Fibre swap produces win-win-win
Nov. 21, 2014, Quesnel - In the BC Interior where West Fraser and Canfor made the surprising move of swapping tenures and closing a mill each in Quesnel and Houston, the dead pine is retreating from reasonably accessible regions and the AAC is going to shrink. In the heightened competitive market for logs, only the sawmills with the most efficient recovery rates will make it through the mid-term. Tolko's Questwood, a sawmill in Quesnel that doesn't fit the criteria, saw the writing on the wall.
At the same time, the provincial government was looking to give pellet producers access to the mountain pine beetle fibre they need as sawmills shut and the fibre basket gets increasingly strained. Pacific Bioenergy, a pellet mill based in nearby Prince George, was able to secure a forestry licence in the Quesnel Timber Supply Area that would change everything.
The pellet manufacturer signed a deal with a local First Nations band that has experience and equipment to do the logging, Nazko First Nation, and Tolko's Questwood sawmill where the logs would provide the necessary security to keep the mill in operation for at least another five years. Part of the deal was that they would build a merchandizing deck that would take wood that wasn't sawlog quality and chip them. These additional chips Tolko will produce for Pacific Bioenergy gives the pellet manufacturer much needed leverage when the fibre basket tightens further.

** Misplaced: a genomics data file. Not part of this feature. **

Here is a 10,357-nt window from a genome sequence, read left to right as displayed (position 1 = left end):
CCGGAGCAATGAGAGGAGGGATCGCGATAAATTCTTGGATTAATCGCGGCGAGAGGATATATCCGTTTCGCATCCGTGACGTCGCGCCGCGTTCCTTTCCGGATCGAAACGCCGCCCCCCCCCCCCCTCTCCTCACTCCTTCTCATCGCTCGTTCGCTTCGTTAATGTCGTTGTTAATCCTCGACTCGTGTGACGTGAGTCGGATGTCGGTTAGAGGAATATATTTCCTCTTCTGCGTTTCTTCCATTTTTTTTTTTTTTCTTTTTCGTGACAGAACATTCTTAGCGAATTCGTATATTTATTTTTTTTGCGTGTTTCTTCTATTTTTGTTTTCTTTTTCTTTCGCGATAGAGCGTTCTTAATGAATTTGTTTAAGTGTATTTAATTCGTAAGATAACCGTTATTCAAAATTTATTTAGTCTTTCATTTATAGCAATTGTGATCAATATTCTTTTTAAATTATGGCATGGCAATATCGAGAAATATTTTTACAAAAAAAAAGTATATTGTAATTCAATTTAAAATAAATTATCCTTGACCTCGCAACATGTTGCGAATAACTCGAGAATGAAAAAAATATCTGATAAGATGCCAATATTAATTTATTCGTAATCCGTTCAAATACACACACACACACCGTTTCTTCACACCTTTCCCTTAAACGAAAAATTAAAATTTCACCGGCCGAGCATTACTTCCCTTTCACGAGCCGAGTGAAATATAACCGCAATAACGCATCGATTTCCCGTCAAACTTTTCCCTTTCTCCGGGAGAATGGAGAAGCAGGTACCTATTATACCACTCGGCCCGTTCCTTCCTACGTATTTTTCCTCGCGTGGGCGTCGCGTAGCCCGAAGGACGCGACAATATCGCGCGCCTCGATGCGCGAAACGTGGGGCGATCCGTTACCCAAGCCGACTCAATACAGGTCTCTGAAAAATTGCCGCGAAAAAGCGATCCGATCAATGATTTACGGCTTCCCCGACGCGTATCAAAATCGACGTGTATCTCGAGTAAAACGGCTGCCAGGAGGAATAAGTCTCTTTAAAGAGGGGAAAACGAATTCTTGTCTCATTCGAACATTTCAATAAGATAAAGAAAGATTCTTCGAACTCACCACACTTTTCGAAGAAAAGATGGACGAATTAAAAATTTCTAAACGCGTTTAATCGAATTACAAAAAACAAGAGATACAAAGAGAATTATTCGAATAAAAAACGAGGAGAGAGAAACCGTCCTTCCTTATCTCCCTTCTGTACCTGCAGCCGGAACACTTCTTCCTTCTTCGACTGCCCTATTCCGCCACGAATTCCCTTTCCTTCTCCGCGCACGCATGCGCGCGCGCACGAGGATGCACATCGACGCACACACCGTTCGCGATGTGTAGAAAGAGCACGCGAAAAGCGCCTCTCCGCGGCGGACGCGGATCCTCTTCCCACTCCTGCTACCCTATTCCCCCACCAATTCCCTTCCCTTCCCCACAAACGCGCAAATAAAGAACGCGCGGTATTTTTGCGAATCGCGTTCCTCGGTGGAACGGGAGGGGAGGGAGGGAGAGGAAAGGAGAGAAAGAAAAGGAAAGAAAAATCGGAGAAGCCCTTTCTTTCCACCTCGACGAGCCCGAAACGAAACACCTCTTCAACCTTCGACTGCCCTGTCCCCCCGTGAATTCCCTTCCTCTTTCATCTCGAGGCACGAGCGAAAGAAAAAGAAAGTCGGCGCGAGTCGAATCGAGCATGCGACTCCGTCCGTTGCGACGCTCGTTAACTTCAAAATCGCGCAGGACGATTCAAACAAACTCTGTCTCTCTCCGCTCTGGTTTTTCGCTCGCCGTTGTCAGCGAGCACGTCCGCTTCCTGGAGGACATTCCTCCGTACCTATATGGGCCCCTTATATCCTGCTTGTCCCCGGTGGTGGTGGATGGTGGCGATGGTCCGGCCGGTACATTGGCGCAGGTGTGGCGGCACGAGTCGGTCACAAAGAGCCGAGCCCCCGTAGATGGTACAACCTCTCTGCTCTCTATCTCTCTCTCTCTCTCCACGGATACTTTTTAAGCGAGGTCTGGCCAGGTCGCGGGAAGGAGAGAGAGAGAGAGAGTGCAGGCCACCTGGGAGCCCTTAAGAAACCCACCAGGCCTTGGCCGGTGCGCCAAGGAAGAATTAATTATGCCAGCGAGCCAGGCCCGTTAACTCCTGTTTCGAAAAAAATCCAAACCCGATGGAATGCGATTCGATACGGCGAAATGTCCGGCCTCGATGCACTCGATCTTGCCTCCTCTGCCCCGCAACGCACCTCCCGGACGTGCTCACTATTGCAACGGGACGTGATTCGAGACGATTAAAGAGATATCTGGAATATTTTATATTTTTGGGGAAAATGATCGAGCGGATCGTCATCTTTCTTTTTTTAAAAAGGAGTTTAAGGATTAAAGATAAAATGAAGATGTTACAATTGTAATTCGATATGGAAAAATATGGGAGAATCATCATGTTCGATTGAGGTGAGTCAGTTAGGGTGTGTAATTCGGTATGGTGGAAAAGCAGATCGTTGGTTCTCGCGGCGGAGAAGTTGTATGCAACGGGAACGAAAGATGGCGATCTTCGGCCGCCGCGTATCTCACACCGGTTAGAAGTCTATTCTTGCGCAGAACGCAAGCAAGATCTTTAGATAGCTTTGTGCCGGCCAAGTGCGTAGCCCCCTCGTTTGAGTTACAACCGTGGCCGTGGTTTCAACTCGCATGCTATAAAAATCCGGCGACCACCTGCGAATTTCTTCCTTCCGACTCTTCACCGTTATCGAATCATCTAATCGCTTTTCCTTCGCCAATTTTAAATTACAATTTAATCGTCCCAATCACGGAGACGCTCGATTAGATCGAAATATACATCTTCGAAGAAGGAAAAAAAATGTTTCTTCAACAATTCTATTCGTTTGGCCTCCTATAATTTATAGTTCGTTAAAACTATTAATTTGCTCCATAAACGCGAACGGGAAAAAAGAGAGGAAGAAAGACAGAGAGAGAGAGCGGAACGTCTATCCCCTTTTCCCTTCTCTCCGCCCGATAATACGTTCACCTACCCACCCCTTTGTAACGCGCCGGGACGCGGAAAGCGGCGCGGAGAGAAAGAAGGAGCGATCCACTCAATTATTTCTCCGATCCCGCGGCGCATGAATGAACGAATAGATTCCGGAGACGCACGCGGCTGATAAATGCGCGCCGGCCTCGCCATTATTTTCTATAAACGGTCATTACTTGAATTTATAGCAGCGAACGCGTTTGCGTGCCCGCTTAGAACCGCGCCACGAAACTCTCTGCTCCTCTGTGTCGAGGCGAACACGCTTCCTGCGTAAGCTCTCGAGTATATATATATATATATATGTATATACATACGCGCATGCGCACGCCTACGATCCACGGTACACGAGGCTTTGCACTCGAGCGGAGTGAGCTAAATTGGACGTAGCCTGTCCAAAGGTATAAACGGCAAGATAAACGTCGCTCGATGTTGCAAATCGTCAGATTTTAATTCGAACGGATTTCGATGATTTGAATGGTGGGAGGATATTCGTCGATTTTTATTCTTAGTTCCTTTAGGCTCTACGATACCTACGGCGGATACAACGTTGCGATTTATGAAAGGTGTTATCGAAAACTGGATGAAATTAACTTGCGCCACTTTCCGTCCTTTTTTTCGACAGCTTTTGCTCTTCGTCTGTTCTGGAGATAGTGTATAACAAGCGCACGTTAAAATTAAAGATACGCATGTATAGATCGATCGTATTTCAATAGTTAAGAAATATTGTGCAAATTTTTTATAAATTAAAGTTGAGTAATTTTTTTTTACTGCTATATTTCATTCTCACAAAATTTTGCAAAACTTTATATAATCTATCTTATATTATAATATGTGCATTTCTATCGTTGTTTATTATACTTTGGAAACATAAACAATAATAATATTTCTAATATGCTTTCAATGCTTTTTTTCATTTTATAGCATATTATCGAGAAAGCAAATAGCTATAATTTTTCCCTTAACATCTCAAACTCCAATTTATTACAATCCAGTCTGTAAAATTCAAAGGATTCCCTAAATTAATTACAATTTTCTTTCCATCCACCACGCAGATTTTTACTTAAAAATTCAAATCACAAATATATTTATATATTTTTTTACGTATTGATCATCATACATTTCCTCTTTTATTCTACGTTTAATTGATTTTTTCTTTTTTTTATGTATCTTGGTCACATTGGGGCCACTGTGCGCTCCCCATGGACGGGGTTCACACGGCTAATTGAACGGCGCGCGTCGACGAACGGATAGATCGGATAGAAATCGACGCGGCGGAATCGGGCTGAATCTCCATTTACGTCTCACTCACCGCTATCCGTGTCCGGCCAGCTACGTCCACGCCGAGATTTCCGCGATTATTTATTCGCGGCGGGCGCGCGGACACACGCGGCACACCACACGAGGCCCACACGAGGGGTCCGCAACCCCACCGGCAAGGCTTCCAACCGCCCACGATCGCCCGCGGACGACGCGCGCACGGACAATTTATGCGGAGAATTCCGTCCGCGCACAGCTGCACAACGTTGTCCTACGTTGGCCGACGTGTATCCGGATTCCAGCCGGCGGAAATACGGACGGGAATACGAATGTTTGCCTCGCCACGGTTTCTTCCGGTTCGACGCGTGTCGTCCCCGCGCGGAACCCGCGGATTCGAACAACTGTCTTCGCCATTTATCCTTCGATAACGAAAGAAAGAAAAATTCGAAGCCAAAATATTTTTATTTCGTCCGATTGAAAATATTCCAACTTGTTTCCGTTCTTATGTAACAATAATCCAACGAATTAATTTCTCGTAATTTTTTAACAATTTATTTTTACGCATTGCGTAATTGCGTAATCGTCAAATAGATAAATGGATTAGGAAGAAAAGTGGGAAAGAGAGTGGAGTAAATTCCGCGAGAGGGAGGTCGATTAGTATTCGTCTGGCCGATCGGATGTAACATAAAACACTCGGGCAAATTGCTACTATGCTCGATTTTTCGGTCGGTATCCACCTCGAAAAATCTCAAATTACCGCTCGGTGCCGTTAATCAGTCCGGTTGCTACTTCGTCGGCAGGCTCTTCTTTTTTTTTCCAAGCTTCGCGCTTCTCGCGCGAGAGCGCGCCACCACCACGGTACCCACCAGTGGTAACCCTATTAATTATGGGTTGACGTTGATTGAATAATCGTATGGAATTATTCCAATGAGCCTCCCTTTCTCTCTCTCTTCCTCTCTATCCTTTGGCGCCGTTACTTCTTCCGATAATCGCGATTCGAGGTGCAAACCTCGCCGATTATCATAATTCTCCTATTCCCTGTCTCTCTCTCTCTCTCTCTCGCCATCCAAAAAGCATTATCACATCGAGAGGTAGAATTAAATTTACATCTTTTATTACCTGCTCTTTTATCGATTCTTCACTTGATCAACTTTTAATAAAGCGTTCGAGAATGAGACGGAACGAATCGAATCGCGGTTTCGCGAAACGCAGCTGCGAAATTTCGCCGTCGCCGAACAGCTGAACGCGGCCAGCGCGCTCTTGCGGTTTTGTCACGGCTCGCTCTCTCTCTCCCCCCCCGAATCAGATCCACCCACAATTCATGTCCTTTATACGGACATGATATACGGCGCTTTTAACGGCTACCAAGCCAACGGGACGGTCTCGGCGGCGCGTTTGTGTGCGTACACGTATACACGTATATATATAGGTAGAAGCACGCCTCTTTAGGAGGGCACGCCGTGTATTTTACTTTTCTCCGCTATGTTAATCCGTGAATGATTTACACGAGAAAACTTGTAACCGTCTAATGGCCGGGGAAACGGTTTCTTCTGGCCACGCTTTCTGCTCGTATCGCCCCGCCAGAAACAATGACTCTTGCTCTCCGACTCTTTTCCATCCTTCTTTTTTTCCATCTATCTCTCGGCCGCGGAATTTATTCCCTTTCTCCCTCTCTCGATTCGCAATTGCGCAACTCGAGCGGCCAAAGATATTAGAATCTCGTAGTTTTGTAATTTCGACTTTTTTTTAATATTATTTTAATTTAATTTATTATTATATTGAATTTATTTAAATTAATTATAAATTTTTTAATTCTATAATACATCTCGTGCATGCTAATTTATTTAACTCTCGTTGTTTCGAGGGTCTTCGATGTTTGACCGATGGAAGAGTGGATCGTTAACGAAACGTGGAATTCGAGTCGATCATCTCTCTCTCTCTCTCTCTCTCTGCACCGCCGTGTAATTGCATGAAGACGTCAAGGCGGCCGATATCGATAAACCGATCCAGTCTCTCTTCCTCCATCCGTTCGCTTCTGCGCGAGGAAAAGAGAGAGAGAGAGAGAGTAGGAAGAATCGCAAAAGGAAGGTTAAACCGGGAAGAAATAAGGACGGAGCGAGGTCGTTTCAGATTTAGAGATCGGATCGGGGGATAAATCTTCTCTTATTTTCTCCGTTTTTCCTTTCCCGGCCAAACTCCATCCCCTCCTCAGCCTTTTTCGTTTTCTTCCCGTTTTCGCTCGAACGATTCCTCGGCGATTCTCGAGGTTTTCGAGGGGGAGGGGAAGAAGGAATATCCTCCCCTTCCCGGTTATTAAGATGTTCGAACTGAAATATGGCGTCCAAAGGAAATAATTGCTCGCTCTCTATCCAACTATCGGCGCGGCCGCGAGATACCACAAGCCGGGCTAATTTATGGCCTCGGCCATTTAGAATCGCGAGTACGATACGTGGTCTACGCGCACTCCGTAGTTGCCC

As fewer sawmills produce less of the residuals the pellet mill requires, Tolko has signed a back-up plan that has proven to be a win-win situation between Pacific Bioenergy, Tolko and Nazko First Nation. The biomass logs are piled high and most of the equipment has now been set up. It looks like this game-changing plan will be in operation in the coming weeks.
Updates, including a full feature, to come.
November 21, 2014 By Amie Silverwood
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